KZN South Coast seeks expert advice for enhanced tourism safety amidst new

KZN South Coast seeks expert advice for enhanced tourism safety amidst new Covid-19 variant

With its natural abundance and family-friendly activities, the KZN South Coast is an established tourism-driven economy with many businesses reliant on incoming visitors. In its ongoing efforts to retain the area as a top destination, Ugu South Coast Tourism (USCT) has sought input from one of the country’s leading occupational health experts, Sean Chester, whose company has provided support to the National Occupational Health and Safety (OHS) Public, Private and Trade Union Committee; National Health Department and the KZN Department of Health (DoH) Covid Task Team.

“The KZN South Coast is a tourism hub for both local and international visitors, which means our businesses have had to keep at the forefront of all Covid-19 health and safety protocols,” explained CEO of USCT, Phelisa Mangcu. “With the arrival of a second wave, as well as the new 501Y.V2 variant which is 50 percent more infectious, we want to maintain a superior level of safety which is why we’re consulting with the industry best for the latest, science-based practices.”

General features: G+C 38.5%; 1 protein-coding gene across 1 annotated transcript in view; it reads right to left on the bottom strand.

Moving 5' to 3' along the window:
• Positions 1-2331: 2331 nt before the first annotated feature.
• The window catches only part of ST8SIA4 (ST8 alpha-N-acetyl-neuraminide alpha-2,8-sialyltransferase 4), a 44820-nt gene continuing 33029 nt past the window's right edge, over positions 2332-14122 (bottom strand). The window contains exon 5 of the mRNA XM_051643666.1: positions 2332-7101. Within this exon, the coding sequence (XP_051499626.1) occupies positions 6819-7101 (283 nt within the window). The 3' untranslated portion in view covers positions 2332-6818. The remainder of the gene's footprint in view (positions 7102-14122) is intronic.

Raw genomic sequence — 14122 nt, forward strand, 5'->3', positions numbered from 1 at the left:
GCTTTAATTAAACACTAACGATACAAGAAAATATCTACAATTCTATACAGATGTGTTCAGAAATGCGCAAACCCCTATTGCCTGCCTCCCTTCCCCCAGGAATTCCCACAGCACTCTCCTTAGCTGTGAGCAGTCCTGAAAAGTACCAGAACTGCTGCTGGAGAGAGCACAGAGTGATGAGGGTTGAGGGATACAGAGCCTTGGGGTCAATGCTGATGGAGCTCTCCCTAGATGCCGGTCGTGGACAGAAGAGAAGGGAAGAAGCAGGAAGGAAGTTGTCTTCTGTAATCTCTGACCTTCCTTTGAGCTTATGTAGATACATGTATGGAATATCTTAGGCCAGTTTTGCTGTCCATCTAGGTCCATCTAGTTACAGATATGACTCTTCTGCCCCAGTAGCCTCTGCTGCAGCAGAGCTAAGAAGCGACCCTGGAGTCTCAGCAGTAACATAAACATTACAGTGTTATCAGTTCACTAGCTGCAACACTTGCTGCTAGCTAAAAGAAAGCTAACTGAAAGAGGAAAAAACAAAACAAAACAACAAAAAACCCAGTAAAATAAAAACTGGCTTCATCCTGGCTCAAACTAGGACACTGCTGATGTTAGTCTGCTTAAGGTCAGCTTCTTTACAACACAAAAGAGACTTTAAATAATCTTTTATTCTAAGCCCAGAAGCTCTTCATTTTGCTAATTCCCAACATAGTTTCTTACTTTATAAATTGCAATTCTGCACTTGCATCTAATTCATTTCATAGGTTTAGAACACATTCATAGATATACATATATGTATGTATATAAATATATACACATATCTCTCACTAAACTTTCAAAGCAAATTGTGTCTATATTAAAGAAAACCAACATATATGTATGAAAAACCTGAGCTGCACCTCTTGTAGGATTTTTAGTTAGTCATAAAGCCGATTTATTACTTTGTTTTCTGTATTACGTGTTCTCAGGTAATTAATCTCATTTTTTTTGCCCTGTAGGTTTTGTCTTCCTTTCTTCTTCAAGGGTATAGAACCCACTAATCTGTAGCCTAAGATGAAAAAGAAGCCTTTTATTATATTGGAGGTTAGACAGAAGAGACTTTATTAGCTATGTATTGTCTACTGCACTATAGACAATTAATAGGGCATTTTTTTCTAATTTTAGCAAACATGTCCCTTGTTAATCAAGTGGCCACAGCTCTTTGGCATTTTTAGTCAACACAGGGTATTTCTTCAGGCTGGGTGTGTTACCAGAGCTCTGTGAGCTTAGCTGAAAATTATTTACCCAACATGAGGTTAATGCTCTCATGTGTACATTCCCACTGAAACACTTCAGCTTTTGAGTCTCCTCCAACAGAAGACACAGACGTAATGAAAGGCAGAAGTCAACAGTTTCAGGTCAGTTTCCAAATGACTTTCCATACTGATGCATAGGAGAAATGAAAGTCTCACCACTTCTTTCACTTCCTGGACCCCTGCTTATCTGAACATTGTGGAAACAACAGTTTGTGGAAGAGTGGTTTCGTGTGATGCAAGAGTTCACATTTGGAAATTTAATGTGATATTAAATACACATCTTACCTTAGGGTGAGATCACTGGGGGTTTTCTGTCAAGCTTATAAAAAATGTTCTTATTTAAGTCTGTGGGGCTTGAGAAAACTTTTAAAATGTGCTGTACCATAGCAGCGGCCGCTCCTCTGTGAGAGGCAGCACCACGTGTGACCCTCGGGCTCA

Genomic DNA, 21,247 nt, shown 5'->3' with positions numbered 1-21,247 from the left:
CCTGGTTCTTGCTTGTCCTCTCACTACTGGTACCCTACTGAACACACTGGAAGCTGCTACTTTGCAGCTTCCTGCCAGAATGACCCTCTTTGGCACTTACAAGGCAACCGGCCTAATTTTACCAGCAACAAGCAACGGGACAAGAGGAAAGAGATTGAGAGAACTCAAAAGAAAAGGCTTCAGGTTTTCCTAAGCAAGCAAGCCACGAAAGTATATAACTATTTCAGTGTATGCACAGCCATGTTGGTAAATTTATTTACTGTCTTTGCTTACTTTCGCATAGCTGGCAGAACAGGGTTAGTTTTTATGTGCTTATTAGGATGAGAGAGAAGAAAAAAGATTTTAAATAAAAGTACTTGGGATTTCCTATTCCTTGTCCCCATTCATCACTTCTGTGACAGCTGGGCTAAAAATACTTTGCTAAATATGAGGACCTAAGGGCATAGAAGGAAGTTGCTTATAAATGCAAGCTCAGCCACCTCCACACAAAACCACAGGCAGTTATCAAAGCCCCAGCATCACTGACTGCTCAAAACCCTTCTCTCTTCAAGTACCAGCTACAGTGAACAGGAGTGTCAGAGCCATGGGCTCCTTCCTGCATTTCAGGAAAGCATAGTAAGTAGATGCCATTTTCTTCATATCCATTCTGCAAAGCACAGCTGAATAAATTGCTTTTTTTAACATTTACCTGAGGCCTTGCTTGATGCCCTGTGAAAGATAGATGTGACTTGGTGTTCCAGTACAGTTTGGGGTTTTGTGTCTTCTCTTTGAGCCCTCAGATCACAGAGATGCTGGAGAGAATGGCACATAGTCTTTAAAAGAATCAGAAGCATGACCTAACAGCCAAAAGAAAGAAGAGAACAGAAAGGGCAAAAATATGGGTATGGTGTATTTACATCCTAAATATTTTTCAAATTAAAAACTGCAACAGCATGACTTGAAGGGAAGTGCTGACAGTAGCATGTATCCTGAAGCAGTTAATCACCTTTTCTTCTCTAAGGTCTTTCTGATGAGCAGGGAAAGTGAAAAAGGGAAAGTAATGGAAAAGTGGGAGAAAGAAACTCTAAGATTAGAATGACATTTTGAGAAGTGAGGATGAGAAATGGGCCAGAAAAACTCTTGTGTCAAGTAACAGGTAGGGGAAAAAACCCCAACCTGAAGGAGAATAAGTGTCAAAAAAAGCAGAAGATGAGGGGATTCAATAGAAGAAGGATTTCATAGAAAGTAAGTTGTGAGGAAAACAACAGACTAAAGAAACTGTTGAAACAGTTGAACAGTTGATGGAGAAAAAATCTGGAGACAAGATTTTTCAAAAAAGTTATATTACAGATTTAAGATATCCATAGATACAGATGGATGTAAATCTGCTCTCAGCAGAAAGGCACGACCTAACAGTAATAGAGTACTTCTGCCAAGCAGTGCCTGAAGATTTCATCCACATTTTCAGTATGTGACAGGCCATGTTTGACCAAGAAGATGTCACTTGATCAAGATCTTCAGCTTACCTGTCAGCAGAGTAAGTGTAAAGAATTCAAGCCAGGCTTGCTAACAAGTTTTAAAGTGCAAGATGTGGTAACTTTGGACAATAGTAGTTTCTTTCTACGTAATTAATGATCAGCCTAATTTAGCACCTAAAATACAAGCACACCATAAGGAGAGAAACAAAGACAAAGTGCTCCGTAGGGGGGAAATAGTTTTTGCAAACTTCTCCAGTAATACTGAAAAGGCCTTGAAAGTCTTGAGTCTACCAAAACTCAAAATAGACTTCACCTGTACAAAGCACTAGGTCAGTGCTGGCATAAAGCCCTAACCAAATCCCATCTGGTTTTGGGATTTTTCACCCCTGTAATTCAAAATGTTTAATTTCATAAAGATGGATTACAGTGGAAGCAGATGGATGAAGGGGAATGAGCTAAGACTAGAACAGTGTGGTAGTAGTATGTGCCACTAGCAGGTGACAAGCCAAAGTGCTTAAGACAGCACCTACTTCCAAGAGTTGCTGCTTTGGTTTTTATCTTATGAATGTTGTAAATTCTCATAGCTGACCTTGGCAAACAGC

Sean Chester, Exposure Specialist and Technical Director of Apex Environmental, award-winning occupational hygiene specialists, has provided local tourism businesses with valuable insight and protocols for minimising transmission during this time. Critical to this is the need for proper ventilation, an often-overlooked factor that can be detrimental to businesses.

“As a business owner myself, I understand the complexities involved in managing a workplace with Covid-19,” said Chester. “Besides the detrimental impact on health and logistics, the impact on productivity for a business owner is potentially devastating. This, and the fact that patrons aren’t leaving their houses, is challenging the economy of so many businesses such as tourism.”

Ventilation required to minimise aerosol transmission

Chester explained that the Department of Employment and Labour’s OHS Direction – which outlines the minimum protocols for workplaces – incorporates the World Health Organisation’s three Cs:

–  Avoid contact with infected people.